Laboratory toxicological diagnosis of fluoxetine poisonings




fluoxetine, biological fluids, extraction, high performance liquid chromatography


The results of laboratory diagnosis obtained during the toxicological study of human biological fluids for the presence of drugs are of key importance for determining the cause of the antidepressant poisoning.

Aim. To develop the bioanalytical method for determining the antidepressant fluoxetine in the blood and urine based on the high-performance liquid chromatography with a multiwave UV spectrophotometric detection, which is suitable for laboratory toxicological diagnosis of the antidepressant poisoning.

Materials and methods. The model blood and urine samples spiked with the antidepressant studied were analyzed. The extraction of the drug from biological fluids was performed with chloroform from the alkaline medium at pH of 8-9 in the presence of ammonium sulfate as a salting-out agent. The formed elements of blood were precipitated with 10 % trichloroacetic acid. The biological admixtures were removed by extraction with diethyl ether from the acidic medium and the TLC method. The chromatographic analysis was performed on a microcolumn chromatograph with a multiwave UV spectrophotometric detector on a reversed-phase C18 column.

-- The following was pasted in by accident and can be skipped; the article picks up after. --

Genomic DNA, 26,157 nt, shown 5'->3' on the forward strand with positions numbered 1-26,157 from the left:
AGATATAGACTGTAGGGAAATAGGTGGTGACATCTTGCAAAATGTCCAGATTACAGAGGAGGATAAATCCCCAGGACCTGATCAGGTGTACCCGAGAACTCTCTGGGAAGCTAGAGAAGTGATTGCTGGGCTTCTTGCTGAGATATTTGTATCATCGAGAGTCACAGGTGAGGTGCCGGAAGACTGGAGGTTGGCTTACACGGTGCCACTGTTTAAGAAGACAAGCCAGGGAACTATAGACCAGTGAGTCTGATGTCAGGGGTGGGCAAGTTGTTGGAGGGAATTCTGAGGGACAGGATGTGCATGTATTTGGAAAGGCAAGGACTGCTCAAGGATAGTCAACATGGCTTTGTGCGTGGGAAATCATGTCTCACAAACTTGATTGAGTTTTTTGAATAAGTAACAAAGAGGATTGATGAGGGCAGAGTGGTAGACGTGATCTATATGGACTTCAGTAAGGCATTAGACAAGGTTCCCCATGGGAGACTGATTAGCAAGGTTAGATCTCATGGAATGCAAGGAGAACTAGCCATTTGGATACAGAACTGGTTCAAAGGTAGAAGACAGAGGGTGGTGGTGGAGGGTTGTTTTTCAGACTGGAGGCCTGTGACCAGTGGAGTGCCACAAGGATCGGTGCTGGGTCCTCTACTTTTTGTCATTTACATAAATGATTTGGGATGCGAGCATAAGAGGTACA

Results. The retention time of fluoxetine in extracts from the blood and urine was 23.35 ± 0.03 min. The quantitative determination was performed at λmax 260 nm by the calibration curve of the dependence of the concentration on the peak area (μg/ml) y = (9.2∙10-5 ± 1∙10-6)x. Using the sample preparation method developed 58±4 % of fluoxetine was isolated from the blood, (72 ± 4) % of the drug from the urine.

Conclusions. The methods developed for the determination of fluoxetine in the blood and urine by the reversed-phase HPLC with a multiwave UVD after the liquid-liquid extraction at the stage of sample preparation have allowed to identify and determine the expected toxic and lethal concentrations of this antidepressant in biological fluids, and therefore, are suitable for the purpose of clinical and forensic toxicology.

Author Biographies

S. A. Karpushyna, National University of Pharmacy of the Ministry of Health of Ukraine

Candidate of Chemistry (Ph.D), associate professor of the Department of Analytical Chemistry and Analytical Toxicology

S. V. Baiurka, National University of Pharmacy of the Ministry of Health of Ukraine

Doctor of Pharmacy (Dr. habil.), professor of the Department of Analytical Chemistry and Analytical Toxicology


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